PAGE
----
Ideal role: Base 4-3 defensive end
Scheme tendencies: Gap control defense with ability to kick inside on passing situations
First Step Explosiveness: There is some nice juice here when he’s committed to shooting upfield. He’s a plus athlete and has more penetration ability than what he was able to showcase on the Gophers front. I think his quickness is a true winning trait on the interior—quick-footed tackles likely won’t be too pressed to get set up on their platforms with his speed off the edge.
Flexibility: I would classify Otomewo as a more dynamic athlete in linear situations, but for his size, he’s a pleasantly controlled athlete. I’ve seen some nice ability to open his hips and squeeze through creases or, alternatively, flatten to turn a corner. The coil he shows in his frame to stack the point of attack is a nice layer—he should handle one-on-one situations well if he’s put in the B-gap and asked to hold the point.
Hand Counters: There are some nice flashes in here. He hit Nicholas Petit-Frere with a nice inside counter and arm-over maneuver in the season opener of 2021. Power rushes and long-arm attacks are where he’s going to move the needle the most early on as he looks to continue to build out a more expansive repertoire, which gives his initial quickness a lot of importance to help him project as a winning pass rusher without that added nuance.
Length: His reported 34.5-inch arm length comes in very useful at the point of attack. He’s got ample separation skills when he gets his hands fit and has grown to be consistent with his stacking abilities. As a pass rusher, he has a lot of room for growth in how early he’s able to discard hands and currently projects as a power rusher who will use that upper-body strength to collapse angles and roll back the pocket.
Hand Power: This is an area of Otomewo’s game that I have little concern with. He’s got heavy hands and his stab, long-arm, and two-handed stun are all powerful. His hand counters offer a lot of force and will enable him to produce ‘knockback’ at the point of attack in one-on-one situations.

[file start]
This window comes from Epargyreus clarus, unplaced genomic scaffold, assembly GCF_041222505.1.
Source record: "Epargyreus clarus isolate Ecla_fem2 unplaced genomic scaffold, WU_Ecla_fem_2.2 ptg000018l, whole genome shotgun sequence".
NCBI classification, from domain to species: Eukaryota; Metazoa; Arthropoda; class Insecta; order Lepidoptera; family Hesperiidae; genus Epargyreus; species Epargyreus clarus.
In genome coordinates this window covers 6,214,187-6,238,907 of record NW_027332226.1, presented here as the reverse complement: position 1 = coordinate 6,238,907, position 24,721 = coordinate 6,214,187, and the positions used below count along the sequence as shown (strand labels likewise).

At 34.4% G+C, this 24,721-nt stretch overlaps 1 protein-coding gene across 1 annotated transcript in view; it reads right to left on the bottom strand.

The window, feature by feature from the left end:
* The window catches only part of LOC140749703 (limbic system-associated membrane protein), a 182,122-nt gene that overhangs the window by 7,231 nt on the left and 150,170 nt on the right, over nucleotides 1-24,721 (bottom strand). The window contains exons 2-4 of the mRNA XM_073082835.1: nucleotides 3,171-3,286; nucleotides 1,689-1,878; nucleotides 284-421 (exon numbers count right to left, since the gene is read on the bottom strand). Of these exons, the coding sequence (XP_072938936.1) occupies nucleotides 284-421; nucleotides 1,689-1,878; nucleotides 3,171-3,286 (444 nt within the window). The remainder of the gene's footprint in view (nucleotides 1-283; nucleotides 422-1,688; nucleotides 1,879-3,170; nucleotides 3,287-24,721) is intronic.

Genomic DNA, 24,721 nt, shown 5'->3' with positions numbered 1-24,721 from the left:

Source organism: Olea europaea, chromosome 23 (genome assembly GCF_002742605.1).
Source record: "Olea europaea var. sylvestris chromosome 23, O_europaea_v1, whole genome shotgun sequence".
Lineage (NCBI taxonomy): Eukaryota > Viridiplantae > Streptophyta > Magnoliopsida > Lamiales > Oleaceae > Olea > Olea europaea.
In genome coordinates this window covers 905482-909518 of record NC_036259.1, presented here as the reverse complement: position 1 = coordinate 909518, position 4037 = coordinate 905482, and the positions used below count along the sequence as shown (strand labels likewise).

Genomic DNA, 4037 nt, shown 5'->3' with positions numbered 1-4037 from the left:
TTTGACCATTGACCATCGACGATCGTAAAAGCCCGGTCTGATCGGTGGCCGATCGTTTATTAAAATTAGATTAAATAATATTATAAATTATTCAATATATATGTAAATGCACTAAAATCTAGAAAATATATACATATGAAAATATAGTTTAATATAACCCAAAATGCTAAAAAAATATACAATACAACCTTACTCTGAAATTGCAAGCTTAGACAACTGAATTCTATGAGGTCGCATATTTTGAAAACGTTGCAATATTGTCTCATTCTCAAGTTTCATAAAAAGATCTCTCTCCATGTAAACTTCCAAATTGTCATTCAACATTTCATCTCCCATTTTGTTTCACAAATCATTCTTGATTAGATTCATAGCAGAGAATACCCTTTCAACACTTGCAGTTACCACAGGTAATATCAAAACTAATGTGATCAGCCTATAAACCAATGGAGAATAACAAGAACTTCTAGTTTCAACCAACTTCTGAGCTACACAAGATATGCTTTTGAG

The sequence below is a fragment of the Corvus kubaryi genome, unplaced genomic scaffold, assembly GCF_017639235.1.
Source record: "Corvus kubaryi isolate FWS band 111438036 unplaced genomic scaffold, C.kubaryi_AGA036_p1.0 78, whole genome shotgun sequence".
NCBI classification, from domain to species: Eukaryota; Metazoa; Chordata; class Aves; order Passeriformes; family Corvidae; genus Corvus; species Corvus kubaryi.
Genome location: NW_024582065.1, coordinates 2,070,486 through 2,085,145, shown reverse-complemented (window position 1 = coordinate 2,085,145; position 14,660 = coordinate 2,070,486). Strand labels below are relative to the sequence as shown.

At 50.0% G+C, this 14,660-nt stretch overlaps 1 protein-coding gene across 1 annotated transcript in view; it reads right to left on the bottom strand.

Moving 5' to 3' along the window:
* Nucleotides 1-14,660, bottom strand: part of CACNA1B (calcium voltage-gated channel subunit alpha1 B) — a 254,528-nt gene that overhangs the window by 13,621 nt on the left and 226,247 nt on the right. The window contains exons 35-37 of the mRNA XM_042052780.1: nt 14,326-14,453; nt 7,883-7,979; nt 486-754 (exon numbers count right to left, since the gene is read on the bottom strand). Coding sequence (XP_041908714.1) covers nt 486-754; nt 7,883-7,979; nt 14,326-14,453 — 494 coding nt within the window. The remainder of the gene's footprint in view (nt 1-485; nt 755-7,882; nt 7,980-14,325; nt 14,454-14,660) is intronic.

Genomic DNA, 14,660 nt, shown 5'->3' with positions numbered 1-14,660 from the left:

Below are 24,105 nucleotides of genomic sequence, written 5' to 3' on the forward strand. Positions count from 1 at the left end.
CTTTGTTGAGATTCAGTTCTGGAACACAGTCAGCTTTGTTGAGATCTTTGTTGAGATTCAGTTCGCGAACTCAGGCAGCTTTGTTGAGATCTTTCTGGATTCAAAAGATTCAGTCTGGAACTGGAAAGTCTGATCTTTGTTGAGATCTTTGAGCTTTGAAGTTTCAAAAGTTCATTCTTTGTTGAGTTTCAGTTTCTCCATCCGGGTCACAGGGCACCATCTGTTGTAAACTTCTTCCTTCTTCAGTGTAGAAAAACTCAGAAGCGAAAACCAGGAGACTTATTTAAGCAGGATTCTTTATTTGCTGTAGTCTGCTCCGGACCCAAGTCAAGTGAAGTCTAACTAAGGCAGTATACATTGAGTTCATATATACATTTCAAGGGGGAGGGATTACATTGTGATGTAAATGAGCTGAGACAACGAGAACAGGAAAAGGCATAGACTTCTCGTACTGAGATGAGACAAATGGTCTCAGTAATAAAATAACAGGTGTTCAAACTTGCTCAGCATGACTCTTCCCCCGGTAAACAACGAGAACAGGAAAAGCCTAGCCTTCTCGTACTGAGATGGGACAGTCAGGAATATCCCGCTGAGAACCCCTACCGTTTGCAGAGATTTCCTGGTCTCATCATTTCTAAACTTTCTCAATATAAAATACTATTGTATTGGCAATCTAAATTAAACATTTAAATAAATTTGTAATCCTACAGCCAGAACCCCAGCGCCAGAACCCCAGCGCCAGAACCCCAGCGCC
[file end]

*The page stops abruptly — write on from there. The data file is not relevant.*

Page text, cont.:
Run Defending: As a play-side defender, he anchors well and should be effective in holding the point against drive blocks to turn the ball back inside. When he’s slanted, he’s done well to crash and get his head across the frame of the blocker to occupy proper real estate. Against pullers, I would like to see a little bit more sturdy base to help him really slam that inside gap shut. Good backside collapse and flow.
Effort (Motor): I can certainly appreciate the effort that is shown here in both phases. Otomewo does well to scrape down the line of scrimmage and hoof after the play; he’s chased down a number of strung-out runs from the backside. I’ve seen him work outside the numbers in pursuit, too. He’s a try-hard in the best way possible.
Football IQ: I’m encouraged to see him be able to handle so many different alignments as a part of the Gophers front, but I am hoping to continue to see added growth as a pass rusher and pre-snap anticipation to really open up his game. There have been some instances where it appears as though he’s second-guessed himself in space or missed quick action that flashes early in the play and he’s run himself out of some plays as a result.
Lateral Mobility: There’s a pleasant level of mobility to his frame for such a big man. He’s capable of surfing down the LOS and maintaining his run gap integrity. He’s fairly effective in crossing face against oversets and has successfully worked back inside in rush situations. I wouldn’t ask him to be a featured edge contain player unless he’s in wide alignments—I like his forecast better with a linebacker capping him and giving him a smaller area to control.
Versatility: Minnesota did a lot to move him around. He played end, defensive tackle, and aligned in wide angles as well. I think he can fulfill a similar role without the reps in space at the pro level and he’s got the makings of an inside/outside defensive lineman depending on his landing spot.
FIT WITH THE VIKINGS
Otomewo will likely compete for an early-down 5-tech role in the Vikings’ base 3-4 defensive front. He needs to get bigger, but his run defense skills should suit him well for this role, and his length should help in setting the edge and getting off blocks, while his athleticism should be an asset in pursuing ball-carriers. Perhaps in time he can develop more pass-rushing tools to allow him to compete for a passing down role as well.
Otomewo is #9, most often lining up at DE, but occasionally at DT.
What level will Esezi Otomewo reach in the NFL?
This poll is closed
All-Pro / Pro Bowl
Top 20% of defensive tackles
Above average starting defensive tackle
Average starting defensive tackle
Below average starting defensive tackle
He will not be a starter